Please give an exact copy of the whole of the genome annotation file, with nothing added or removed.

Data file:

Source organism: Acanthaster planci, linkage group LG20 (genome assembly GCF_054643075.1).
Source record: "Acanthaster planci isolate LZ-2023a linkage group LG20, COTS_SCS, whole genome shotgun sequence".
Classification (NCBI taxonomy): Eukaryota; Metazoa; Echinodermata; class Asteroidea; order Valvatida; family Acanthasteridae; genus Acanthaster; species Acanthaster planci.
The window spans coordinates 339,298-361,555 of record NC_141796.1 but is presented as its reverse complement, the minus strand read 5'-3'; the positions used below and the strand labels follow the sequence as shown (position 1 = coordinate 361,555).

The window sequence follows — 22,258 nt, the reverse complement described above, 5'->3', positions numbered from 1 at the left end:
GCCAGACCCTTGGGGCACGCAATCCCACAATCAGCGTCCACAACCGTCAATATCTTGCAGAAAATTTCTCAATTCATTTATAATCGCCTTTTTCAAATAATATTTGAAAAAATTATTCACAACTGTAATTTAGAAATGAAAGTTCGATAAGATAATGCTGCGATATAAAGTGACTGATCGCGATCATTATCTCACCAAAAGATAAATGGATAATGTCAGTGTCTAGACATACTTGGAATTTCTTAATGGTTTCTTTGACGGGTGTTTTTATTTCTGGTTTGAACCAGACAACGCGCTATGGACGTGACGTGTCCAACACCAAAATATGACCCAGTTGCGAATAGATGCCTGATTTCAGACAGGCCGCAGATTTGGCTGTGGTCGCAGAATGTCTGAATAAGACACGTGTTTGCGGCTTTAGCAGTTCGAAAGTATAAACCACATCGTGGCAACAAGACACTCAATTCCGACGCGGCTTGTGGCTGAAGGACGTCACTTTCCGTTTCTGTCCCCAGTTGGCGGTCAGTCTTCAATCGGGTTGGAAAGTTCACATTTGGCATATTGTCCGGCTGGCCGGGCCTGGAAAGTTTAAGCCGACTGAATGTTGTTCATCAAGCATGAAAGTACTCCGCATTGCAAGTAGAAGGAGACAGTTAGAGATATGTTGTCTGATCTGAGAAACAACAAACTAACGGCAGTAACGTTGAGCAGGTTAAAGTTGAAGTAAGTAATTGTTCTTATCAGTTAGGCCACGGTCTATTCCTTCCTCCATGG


Source organism: Acanthaster planci, linkage group LG20 (genome assembly GCF_054643075.1).
Source record: "Acanthaster planci isolate LZ-2023a linkage group LG20, COTS_SCS, whole genome shotgun sequence".
Classification (NCBI taxonomy): Eukaryota; Metazoa; Echinodermata; class Asteroidea; order Valvatida; family Acanthasteridae; genus Acanthaster; species Acanthaster planci.
The window spans coordinates 339,298-361,555 of record NC_141796.1 but is presented as its reverse complement, the minus strand read 5'-3'; the positions used below and the strand labels follow the sequence as shown (position 1 = coordinate 361,555).

The window sequence follows — 22,258 nt, the reverse complement described above, 5'->3', positions numbered from 1 at the left end:
GCCAGACCCTTGGGGCACGCAATCCCACAATCAGCGTCCACAACCGTCAATATCTTGCAGAAAATTTCTCAATTCATTTATAATCGCCTTTTTCAAATAATATTTGAAAAAATTATTCACAACTGTAATTTAGAAATGAAAGTTCGATAAGATAATGCTGCGATATAAAGTGACTGATCGCGATCATTATCTCACCAAAAGATAAATGGATAATGTCAGTGTCTAGACATACTTGGAATTTCTTAATGGTTTCTTTGACGGGTGTTTTTATTTCTGGTTTGAACCAGACAACGCGCTATGGACGTGACGTGTCCAACACCAAAATATGACCCAGTTGCGAATAGATGCCTGATTTCAGACAGGCCGCAGATTTGGCTGTGGTCGCAGAATGTCTGAATAAGACACGTGTTTGCGGCTTTAGCAGTTCGAAAGTATAAACCACATCGTGGCAACAAGACACTCAATTCCGACGCGGCTTGTGGCTGAAGGACGTCACTTTCCGTTTCTGTCCCCAGTTGGCGGTCAGTCTTCAATCGGGTTGGAAAGTTCACATTTGGCATATTGTCCGGCTGGCCGGGCCTGGAAAGTTTAAGCCGACTGAATGTTGTTCATCAAGCATGAAAGTACTCCGCATTGCAAGTAGAAGGAGACAGTTAGAGATATGTTGTCTGATCTGAGAAACAACAAACTAACGGCAGTAACGTTGAGCAGGTTAAAGTTGAAGTAAGTAATTGTTCTTATCAGTTAGGCCACGGTCTATTCCTTCCTCCATGG